Pew Research has just published findings on social nets and political activities. Here are some key findings:

  • 36% of social networking site (SNS) users say the sites are “very important” or “somewhat important” to them in keeping up with political news.
  • 26% of SNS users say the sites are “very important” or “somewhat important” to them in recruiting people to get involved in political issues that matter to them.
  • 25% of SNS users say the sites are “very important” or “somewhat important” to them for debating or discussing political issues with others.
  • 25% of SNS users say the sites are “very important” or “somewhat important” to them in finding other people who share their views about important political issue

In each activity, Democrats who use social networking sites are more likely than Republicans or independents to say the sites are important.

And:

  • 25% of SNS users say they have become more active in a political issue after discussing it or reading posts about it on the sites.
  • 16% of SNS users say they have changed their views about a political issue after discussing it or reading posts about it on the sites.

But not surprisingly, politics is not the driver of social net sites. The vast majority of SNS users (84%) say they have posted little or nothing related to politics in their recent status updates, comments, and links.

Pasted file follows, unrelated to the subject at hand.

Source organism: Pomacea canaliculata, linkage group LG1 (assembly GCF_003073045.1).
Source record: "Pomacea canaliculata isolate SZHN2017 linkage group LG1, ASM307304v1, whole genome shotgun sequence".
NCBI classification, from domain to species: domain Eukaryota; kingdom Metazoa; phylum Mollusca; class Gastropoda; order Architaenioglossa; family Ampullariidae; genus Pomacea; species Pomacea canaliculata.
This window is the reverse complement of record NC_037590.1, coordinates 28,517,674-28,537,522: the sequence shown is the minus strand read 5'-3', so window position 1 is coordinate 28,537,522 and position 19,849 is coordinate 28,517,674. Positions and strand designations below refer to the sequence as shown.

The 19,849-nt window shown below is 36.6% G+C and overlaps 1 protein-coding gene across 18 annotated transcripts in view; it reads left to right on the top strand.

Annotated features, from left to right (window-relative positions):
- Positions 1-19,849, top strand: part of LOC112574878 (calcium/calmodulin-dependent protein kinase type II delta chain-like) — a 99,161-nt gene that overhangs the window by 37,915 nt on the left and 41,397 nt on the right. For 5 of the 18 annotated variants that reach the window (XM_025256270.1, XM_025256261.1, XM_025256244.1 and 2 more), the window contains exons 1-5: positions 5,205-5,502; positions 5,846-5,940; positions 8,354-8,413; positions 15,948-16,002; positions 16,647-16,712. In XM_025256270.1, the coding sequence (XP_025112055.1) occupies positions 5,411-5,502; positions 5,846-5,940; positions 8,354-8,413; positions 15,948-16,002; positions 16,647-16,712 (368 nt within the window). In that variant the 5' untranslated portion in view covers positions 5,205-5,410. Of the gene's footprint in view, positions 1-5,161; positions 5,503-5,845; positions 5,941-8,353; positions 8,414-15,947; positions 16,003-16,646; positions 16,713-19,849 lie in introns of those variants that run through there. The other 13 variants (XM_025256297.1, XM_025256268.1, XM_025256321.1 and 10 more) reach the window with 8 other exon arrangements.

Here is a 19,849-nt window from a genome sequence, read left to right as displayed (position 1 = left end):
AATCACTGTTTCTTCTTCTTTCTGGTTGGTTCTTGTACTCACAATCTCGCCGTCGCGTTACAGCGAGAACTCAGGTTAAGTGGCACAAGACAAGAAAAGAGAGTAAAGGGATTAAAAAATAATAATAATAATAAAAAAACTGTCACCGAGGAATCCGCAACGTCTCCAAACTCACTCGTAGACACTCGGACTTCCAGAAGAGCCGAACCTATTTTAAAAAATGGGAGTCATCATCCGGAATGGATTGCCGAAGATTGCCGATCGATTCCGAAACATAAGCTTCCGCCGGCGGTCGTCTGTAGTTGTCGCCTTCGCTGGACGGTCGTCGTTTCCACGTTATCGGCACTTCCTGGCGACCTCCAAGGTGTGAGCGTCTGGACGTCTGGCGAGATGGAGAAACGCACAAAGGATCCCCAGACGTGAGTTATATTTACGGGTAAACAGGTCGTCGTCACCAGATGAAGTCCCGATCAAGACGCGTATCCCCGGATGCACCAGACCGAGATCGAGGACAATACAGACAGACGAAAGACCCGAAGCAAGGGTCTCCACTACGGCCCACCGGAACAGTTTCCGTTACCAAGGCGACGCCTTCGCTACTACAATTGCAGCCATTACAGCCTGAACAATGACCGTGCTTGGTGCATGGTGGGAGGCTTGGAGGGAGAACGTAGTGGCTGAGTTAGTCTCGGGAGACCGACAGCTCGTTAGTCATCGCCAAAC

Looking only at the 33% of respondents who say they “very often” have political discussions with family and friends, these most politically engaged citizens are more likely to say that:

  • they post about politics on SNS and are more likely to say that most of the material they post relates to politics;
  • the sites are useful to them in their political activities;
  • they have become more involved in an issue after reading what others have said on social networking sites;
  • their friends’ posts are about politics and that their friends’ posts are compatible with their own political views;
  • they will challenge their friends’ SNS material about politics if the disagree with it;
  • they have been challenged on their own political posts.

And on the fun side …

After two weeks of national political conventions in the US if you’re not politically over-dosed, take Pew’s quick survey — Where Do You Fit? — to locate yourself ideologically on the American political spectrum. Of course, ‘furriners’ can take the quiz too, in case you’re planning to re=locate … the issues will be familiar to you.

Next week, back to serious fundraising!

Tom

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